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Raising awareness of the lead paint issue is a priority with HUD if the number of awareness campaigns the agency has run over the years is any indication. FHA assumes that homes built before the 1978 lead paint ban went into effect are presumed to be contaminated.

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News and Updates for Homeowners

FHA Loan Appraisal Issues: Cosmetic or Health Hazard?

FHA Loan Appraisal Issues: Cosmetic or Health Hazard?
November 2, 2019 - The Department of Housing and Urban Development issued a press release announcing National Lead Poisoning Prevention Week. According to the release, more than three million families with children reside in homes “contaminated with lead-based paint hazards.” 

Raising awareness of the lead paint issue is a priority with HUD if the number of awareness campaigns the agency has run over the years is any indication.

And the lead paint issue is a great example of something that some house hunters might consider a cosmetic issue (at least at first) versus being a genuine health hazard.

Why?

Because some real estate transactions include an appraisal that comes back with a requirement that peeling paint be dealt with as a condition of loan approval.

You can almost hear the buyer say, “Peeling paint? Isn’t that a cosmetic problem? Why is this holding up my closing date?”

The answer depends on when the home was built. FHA appraisal rules state that homes built before the lead paint ban went into effect in American housing are presumed to be contaminated with lead paint. If the appraisal includes detection of peeling paint in such homes, that paint is further presumed to be a lead-based health hazard.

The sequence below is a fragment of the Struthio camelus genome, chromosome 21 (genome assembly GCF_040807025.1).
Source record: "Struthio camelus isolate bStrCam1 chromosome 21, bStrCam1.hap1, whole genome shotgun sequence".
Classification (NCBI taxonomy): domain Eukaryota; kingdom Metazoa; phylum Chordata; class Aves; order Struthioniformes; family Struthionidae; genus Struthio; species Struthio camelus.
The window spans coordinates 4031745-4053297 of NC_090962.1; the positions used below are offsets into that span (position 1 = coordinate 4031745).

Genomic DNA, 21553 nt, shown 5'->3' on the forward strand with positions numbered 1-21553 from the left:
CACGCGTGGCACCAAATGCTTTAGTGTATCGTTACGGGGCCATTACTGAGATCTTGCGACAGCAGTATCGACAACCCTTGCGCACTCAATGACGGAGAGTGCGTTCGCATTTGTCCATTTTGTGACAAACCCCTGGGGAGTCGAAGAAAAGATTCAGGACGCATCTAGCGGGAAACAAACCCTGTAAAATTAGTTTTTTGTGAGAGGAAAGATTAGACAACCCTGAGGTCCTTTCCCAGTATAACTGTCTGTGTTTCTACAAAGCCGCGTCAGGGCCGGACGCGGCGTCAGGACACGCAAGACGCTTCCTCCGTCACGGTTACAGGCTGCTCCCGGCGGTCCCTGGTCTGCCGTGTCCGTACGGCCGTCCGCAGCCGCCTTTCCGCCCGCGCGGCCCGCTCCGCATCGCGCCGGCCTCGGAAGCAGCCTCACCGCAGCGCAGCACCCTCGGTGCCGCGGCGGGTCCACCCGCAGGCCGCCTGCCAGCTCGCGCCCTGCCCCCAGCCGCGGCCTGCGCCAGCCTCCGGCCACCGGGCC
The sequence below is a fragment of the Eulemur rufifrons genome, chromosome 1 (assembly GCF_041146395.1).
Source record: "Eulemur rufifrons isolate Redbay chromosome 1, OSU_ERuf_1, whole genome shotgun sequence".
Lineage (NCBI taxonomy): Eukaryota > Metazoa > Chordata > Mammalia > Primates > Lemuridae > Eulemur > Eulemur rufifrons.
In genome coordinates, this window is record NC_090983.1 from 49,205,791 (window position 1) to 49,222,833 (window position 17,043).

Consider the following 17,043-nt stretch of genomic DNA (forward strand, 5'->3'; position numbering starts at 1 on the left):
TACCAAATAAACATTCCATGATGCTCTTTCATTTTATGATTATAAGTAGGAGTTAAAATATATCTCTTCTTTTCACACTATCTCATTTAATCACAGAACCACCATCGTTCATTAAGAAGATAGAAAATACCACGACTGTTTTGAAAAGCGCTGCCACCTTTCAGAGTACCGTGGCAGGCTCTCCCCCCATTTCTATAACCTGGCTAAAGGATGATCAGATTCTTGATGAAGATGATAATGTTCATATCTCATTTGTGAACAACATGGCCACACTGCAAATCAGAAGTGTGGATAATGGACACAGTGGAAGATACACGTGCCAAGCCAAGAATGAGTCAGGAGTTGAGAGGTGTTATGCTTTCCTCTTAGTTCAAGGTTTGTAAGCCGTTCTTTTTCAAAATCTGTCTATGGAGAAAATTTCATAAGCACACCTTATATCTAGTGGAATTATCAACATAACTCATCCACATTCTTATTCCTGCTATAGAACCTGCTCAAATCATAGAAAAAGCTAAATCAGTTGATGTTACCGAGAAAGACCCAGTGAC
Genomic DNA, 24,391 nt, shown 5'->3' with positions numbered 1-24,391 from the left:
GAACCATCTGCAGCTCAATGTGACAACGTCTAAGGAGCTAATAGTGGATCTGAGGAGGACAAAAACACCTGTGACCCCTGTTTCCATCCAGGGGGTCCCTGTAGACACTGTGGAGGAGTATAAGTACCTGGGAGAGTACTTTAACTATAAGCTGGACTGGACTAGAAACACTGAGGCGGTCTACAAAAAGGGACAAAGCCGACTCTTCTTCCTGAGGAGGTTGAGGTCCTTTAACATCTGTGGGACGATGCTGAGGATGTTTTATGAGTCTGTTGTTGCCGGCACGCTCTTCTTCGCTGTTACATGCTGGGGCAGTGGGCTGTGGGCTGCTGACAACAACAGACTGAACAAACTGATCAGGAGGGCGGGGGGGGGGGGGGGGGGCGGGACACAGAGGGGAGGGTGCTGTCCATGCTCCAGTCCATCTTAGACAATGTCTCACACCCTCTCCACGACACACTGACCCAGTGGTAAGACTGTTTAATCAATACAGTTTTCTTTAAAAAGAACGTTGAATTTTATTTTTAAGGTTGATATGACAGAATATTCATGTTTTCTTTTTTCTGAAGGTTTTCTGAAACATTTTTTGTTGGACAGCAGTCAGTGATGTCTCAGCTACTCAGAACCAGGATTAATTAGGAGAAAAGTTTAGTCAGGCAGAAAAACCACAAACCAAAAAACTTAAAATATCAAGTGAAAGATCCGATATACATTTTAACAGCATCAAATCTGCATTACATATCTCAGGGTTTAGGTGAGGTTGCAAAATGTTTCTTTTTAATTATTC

The FHA lender’s handbook states, “If the Property was built before 1978, the seller must disclose any information known about lead-based paint and lead-based paint hazards before selling the house”, but also the following guidance to the FHA appraiser:

“If the Property was built before 1978, paint mitigation must be in compliance with EPA’s Renovation, Repair, and Painting Rule and HUD’s lead-based paint regulations regarding paint mitigation at 24 CFR 200.810(c). Some states may require more specific treatment.”

Some appraisal issues are clearly NOT cosmetic; homes that have a high voltage or high pressure easement on the property may not be suitable for an FHA mortgage, and a house located within certain coastal barrier areas may not qualify depending on circumstances.

Where paint is concerned, the age of the home is a major factor. And remember that FHA appraisal requirements are not the only guidelines that must be followed; state and local ordinances must also be satisfied.
 
In cases where a seemingly cosmetic issue is a sticking point, be sure to ask whether it’s an FHA, state, local, or lender guideline that is the issue. Knowing may not change the situation, but it’s a good detail to know when trying to meet the requirements.

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